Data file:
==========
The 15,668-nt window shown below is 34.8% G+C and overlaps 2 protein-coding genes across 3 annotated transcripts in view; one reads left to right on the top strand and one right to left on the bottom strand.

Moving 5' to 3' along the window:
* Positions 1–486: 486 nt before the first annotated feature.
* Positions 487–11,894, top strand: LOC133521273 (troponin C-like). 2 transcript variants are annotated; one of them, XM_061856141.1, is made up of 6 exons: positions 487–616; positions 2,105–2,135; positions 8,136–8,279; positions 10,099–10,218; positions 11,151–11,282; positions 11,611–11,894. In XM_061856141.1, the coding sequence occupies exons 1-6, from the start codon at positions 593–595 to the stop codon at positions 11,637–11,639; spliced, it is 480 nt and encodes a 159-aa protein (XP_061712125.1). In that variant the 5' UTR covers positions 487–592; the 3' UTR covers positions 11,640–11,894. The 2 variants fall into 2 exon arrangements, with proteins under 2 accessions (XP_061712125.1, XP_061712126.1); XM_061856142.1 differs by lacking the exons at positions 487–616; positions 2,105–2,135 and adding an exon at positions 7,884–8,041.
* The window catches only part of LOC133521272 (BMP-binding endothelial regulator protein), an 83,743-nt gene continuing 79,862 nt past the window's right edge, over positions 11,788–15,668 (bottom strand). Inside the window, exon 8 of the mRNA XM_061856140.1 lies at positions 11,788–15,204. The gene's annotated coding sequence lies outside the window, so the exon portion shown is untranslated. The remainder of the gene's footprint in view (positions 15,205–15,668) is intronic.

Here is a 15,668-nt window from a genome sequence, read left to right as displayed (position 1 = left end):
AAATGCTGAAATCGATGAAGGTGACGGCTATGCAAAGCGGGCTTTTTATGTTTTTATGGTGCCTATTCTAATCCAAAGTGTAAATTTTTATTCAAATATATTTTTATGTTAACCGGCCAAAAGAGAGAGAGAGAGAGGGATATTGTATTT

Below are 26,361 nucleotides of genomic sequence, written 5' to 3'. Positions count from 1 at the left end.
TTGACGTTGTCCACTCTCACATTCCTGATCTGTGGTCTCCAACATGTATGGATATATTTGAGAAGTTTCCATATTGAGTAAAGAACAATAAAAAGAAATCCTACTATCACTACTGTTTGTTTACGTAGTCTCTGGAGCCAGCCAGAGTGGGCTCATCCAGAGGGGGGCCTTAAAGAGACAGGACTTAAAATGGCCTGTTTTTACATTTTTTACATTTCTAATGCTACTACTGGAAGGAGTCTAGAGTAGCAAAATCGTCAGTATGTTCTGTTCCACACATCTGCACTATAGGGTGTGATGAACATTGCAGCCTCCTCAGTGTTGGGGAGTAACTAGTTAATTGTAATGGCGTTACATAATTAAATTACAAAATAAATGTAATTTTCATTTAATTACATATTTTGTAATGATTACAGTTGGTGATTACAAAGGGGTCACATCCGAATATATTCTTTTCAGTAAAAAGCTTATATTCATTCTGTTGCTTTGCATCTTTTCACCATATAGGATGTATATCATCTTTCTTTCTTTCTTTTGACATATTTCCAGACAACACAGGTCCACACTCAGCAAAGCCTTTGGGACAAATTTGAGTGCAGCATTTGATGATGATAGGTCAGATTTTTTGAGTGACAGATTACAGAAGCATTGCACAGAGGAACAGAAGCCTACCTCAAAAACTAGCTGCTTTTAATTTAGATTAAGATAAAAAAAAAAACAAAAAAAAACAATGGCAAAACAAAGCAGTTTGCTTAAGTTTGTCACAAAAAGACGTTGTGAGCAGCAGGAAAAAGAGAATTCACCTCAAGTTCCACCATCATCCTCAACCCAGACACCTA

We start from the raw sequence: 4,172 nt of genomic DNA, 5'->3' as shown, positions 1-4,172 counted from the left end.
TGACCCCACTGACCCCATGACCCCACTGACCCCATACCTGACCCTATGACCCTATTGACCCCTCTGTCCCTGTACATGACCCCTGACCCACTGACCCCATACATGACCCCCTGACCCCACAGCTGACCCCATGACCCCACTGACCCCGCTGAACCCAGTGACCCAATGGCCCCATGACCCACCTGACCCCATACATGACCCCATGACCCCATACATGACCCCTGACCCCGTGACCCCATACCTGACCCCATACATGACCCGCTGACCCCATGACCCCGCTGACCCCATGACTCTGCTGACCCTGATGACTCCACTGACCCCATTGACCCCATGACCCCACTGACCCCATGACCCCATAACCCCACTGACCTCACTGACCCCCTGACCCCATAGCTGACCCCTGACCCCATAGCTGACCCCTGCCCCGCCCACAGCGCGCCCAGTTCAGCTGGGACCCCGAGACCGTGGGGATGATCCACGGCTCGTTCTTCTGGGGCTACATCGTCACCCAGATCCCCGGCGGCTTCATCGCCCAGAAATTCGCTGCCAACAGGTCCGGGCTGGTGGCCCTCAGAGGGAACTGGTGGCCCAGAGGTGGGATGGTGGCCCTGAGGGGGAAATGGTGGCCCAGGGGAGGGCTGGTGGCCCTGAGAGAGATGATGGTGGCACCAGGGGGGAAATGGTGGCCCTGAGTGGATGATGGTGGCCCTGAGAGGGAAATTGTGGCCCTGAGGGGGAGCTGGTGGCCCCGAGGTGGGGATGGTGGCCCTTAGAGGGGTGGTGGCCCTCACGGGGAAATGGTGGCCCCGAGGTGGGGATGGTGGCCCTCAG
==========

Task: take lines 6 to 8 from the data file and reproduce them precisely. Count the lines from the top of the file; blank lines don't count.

Here is a 15,668-nt window from a genome sequence, read left to right as displayed (position 1 = left end):
AAATGCTGAAATCGATGAAGGTGACGGCTATGCAAAGCGGGCTTTTTATGTTTTTATGGTGCCTATTCTAATCCAAAGTGTAAATTTTTATTCAAATATATTTTTATGTTAACCGGCCAAAAGAGAGAGAGAGAGAGGGATATTGTATTT

Below are 26,361 nucleotides of genomic sequence, written 5' to 3'. Positions count from 1 at the left end.